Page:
Sophie - I think there's some really simple interventions that would just level the playing field for everybody.
Chris - It looks like also from your survey that the universities across the country - and these are Russell Group universities heavily represented in your data, so these are some of the foremost institutions in the world let alone in the UK - they're trying to have their cake and eat it here aren't they? Because some of the people who've responded to your survey are really high flyers. They've brought in enormous amounts of grant money, but they've been given a soft contract and they're being handed some cases enormous teaching burdens, more than people who are full time teachers at universities!
Sophie - I know I don't know how that can be possible but it is happening. We do have individuals in our cohort that report that they have got a full teaching load and they may have brought in multi-million pound research grants and they just feel like their hands are tied and they cannot do it all. And people going to these very prestigious institutions should be treated like they are those high flyers and mentored into being the next generation of amazing scientists not burdened with everything in and set up for failure.
Chris - Helpfully, at the end of your paper, you've got this survival guide - what amounts to a survival guide - for PIs. This is advice from you collectively as a group who've made it, but also from the survey data isn't it. What would be your top few tips for people who may be listening to this and they're about to start a group or they're about to embark on this particular career track?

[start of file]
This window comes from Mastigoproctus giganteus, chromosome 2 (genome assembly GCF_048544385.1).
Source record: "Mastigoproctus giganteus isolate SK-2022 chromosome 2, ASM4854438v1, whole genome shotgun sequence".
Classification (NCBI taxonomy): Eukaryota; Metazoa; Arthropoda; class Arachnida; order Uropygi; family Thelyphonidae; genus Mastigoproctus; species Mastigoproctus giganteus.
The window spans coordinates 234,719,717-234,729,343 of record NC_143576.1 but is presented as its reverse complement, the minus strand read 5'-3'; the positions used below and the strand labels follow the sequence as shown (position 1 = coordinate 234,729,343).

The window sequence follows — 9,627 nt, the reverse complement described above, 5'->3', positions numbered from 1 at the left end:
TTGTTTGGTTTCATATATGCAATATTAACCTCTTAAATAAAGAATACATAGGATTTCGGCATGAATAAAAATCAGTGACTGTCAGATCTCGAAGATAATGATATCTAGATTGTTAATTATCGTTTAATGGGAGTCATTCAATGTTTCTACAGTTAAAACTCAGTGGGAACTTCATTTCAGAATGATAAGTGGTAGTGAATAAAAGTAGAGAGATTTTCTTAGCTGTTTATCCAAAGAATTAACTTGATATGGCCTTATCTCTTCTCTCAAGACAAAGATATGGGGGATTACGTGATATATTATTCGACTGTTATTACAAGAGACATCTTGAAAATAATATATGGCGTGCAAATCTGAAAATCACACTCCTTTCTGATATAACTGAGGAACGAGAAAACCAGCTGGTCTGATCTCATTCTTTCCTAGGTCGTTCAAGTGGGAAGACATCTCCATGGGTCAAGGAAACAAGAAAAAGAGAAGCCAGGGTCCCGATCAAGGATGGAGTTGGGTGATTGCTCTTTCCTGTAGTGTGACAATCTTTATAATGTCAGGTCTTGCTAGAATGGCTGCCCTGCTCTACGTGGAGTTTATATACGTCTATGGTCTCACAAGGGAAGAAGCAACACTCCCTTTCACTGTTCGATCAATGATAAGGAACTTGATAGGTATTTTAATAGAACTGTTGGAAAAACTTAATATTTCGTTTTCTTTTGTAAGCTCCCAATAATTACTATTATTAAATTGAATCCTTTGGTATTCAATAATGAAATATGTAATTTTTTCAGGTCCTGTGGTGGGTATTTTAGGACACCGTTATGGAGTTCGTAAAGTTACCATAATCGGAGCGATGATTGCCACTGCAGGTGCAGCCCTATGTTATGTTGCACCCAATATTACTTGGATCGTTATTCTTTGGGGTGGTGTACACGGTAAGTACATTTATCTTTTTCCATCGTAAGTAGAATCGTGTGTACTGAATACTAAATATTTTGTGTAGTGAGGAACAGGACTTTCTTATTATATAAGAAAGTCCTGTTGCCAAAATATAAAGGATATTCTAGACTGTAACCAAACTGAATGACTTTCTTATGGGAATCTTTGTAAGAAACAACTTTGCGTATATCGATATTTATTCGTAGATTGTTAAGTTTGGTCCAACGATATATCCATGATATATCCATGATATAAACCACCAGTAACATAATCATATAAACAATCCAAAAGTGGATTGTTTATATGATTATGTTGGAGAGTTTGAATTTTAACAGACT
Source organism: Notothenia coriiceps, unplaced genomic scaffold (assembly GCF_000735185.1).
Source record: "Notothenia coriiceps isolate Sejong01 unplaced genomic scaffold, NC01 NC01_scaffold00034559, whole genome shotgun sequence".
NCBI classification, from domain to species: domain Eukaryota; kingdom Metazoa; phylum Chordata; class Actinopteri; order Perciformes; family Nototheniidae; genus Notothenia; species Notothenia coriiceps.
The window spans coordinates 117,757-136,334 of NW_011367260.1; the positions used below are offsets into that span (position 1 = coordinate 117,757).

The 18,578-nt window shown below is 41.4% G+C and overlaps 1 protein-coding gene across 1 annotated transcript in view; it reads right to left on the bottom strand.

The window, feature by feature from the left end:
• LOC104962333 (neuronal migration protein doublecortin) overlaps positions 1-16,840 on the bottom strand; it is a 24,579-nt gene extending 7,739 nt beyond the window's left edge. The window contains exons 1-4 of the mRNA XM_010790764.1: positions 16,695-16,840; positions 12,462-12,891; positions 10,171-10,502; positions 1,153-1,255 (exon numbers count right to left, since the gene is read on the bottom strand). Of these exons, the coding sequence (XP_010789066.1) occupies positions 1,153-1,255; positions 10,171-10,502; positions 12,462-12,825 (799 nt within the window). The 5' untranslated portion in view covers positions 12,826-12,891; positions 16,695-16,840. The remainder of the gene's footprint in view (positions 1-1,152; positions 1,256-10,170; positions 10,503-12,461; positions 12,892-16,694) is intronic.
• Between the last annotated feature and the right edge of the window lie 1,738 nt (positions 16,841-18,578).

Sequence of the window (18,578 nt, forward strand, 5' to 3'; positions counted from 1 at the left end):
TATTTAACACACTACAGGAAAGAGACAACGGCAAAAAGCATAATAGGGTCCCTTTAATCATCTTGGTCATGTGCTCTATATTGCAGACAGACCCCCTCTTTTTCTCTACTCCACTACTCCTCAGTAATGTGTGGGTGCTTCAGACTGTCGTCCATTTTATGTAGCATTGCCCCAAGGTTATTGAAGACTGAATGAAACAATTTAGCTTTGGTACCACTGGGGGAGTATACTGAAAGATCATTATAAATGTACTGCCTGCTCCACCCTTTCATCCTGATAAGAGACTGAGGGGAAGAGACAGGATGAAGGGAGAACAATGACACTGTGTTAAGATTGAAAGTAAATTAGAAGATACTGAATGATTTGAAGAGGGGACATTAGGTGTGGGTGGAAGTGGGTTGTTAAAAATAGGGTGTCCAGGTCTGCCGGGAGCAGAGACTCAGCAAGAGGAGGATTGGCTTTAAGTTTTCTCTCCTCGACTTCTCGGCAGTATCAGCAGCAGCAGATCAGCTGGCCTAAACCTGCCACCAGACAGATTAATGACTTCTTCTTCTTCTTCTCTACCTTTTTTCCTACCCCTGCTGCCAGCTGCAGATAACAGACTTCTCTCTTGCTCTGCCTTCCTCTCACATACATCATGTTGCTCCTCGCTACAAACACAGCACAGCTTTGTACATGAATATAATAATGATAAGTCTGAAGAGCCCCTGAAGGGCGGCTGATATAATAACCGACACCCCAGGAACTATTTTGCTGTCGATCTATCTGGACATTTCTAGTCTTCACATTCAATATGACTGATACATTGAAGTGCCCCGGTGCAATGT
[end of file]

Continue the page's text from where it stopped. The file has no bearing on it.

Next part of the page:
Sophie - Yes and they have been our main audience; I have to say the number of people who've said this transparency has been amazing. The most important point I think that we raise here are to have as much transparency as you can when you're negotiating. There may not be very much to negotiate, but get in writing the things that you need. Get your head of department to really adhere to those things in writing before you start. You may also take from the datasets what the starting salary should be, or the average starting salaries are. So, if you feel like you're on the lower levels of those, you can now take these datasets, show them that - it's published - and say why are you suggesting that I'm on this grade when actually I know a lot of people on the same funding that I'm bringing in are recruited as a senior lecturer level and vice versa. So you can have those conversations when you're applying a little bit more with a bit more backing I suppose.
Chris - So play a little bit "harder to get" from the get-go would appear to be the moral of that story! Sophie Acton there she is an immunologist at UCL.